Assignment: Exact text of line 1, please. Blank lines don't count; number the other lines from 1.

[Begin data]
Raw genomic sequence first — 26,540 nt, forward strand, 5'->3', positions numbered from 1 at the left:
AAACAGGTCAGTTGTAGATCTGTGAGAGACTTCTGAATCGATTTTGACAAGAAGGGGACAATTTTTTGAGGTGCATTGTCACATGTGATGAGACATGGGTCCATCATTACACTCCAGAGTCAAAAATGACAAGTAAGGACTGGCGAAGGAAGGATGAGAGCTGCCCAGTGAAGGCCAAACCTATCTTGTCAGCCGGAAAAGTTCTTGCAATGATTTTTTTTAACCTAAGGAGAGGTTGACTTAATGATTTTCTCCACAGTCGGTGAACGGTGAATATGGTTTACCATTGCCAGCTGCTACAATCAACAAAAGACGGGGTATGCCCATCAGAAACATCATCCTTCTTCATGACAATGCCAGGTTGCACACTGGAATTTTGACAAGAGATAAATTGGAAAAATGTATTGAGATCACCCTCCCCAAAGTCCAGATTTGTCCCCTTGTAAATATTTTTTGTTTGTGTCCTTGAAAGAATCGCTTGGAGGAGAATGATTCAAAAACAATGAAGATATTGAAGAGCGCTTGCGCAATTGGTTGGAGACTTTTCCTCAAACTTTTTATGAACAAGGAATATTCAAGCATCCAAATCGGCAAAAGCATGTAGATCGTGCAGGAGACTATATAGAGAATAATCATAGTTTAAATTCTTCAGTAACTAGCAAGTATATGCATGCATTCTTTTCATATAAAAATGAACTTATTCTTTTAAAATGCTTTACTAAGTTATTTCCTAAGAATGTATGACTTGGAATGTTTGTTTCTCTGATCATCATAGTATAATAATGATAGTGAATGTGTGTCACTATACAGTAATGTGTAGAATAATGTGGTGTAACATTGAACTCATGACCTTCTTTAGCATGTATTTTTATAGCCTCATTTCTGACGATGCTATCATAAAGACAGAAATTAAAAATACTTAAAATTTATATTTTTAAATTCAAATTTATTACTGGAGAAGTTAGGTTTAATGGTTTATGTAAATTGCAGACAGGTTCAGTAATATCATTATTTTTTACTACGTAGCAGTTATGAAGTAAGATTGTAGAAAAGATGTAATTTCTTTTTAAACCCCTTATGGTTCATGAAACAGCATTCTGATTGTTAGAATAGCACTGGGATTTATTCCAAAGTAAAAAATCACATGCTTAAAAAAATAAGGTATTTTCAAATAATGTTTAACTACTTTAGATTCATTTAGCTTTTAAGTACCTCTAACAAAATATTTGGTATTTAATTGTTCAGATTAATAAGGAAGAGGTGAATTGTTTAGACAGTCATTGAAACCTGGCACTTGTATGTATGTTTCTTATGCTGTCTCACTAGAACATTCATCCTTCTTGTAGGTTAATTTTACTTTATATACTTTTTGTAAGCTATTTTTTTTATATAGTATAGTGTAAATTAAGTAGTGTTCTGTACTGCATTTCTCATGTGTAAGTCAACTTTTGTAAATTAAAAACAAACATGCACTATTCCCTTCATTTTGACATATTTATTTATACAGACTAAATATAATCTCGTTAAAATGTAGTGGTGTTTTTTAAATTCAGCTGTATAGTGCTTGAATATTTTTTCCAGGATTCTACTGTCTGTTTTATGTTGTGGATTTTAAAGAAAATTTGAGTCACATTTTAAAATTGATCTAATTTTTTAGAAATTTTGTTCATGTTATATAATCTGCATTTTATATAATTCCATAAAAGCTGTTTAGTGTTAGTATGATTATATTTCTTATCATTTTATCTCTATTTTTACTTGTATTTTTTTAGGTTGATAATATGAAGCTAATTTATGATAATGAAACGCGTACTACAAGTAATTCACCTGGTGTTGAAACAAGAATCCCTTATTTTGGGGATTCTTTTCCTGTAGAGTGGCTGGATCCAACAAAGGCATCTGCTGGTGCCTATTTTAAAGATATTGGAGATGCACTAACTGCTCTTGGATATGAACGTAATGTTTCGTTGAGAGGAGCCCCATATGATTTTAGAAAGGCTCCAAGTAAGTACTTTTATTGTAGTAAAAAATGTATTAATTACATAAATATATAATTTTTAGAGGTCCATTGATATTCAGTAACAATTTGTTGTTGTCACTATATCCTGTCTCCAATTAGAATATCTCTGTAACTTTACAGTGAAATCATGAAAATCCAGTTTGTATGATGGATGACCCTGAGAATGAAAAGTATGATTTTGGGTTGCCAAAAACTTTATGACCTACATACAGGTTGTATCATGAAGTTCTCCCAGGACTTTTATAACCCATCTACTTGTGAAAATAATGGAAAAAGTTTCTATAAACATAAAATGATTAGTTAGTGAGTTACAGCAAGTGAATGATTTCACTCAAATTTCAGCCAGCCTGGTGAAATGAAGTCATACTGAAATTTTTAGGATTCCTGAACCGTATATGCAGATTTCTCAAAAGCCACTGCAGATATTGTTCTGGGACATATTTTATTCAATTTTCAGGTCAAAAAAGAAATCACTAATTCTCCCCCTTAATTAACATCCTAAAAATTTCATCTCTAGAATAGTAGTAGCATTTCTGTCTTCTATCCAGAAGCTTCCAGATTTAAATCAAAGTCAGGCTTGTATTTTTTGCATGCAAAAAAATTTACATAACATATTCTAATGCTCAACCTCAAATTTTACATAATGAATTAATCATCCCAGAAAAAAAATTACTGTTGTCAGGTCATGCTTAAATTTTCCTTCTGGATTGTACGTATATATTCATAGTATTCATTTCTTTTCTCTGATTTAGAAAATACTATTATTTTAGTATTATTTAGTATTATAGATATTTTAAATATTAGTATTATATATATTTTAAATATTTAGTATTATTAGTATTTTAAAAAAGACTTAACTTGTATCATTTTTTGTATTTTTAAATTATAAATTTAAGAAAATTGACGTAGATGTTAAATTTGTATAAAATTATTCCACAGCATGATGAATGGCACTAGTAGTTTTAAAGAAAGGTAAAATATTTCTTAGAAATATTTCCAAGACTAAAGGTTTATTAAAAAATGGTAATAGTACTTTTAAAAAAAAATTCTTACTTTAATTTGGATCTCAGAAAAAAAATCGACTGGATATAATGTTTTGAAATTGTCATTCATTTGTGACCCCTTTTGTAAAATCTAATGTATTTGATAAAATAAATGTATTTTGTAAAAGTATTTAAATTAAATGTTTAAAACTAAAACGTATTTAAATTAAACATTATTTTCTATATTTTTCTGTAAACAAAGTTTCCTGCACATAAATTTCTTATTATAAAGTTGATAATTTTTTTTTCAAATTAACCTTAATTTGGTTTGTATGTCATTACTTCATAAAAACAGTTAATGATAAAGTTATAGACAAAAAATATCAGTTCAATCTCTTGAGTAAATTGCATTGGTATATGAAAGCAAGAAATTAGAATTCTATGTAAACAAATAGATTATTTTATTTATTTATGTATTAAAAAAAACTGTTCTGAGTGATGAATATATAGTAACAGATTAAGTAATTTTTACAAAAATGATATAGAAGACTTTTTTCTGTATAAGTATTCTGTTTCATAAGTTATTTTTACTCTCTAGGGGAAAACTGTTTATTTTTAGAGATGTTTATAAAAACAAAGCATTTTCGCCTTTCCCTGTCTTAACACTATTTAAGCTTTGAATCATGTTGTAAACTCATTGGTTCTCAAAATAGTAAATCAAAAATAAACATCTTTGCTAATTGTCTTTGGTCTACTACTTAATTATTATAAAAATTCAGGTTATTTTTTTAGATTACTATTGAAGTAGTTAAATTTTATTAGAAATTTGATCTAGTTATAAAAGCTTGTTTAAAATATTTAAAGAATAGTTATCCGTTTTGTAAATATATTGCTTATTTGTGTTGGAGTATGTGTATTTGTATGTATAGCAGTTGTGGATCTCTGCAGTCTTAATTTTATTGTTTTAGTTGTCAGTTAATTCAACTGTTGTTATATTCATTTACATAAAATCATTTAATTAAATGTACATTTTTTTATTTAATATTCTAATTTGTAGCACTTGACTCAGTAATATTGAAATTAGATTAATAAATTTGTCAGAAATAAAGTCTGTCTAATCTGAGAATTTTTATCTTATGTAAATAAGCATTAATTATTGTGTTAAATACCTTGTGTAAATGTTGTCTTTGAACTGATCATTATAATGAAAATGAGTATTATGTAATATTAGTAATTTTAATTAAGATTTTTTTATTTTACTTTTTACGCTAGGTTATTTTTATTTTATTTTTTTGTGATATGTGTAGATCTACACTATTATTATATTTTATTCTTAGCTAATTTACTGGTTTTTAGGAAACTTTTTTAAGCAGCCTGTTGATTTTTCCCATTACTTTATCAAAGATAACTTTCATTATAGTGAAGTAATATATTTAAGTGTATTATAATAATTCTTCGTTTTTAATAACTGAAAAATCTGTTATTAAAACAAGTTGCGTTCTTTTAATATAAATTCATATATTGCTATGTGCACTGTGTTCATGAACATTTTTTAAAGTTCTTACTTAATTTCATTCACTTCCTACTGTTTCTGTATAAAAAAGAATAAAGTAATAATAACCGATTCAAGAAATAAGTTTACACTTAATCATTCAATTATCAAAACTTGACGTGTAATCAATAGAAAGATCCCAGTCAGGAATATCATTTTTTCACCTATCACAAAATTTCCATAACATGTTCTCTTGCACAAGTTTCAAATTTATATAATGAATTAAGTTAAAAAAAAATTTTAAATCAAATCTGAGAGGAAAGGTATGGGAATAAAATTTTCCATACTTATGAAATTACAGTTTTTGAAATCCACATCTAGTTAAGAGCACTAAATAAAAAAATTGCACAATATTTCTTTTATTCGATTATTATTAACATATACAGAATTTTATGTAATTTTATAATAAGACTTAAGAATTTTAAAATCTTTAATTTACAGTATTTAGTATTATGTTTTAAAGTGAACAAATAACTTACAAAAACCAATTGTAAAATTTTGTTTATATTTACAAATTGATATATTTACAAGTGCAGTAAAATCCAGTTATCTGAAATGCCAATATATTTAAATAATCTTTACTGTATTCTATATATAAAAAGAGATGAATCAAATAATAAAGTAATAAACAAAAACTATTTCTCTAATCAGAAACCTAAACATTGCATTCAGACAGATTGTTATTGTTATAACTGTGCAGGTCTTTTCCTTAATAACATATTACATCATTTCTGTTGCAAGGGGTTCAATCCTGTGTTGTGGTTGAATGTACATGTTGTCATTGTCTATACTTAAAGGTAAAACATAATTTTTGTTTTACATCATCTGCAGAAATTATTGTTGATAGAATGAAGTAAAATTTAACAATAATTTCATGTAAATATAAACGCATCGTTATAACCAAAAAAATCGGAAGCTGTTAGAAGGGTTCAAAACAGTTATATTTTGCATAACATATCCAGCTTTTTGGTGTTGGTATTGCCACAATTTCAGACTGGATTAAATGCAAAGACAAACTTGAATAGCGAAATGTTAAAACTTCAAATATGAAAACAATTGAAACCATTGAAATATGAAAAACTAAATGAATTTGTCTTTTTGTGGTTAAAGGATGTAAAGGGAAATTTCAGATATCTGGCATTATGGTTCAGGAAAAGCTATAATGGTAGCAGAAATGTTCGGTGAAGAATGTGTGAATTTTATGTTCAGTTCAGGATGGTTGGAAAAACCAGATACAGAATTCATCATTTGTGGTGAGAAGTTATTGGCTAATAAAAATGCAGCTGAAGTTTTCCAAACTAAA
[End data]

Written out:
Raw genomic sequence first — 26,540 nt, forward strand, 5'->3', positions numbered from 1 at the left: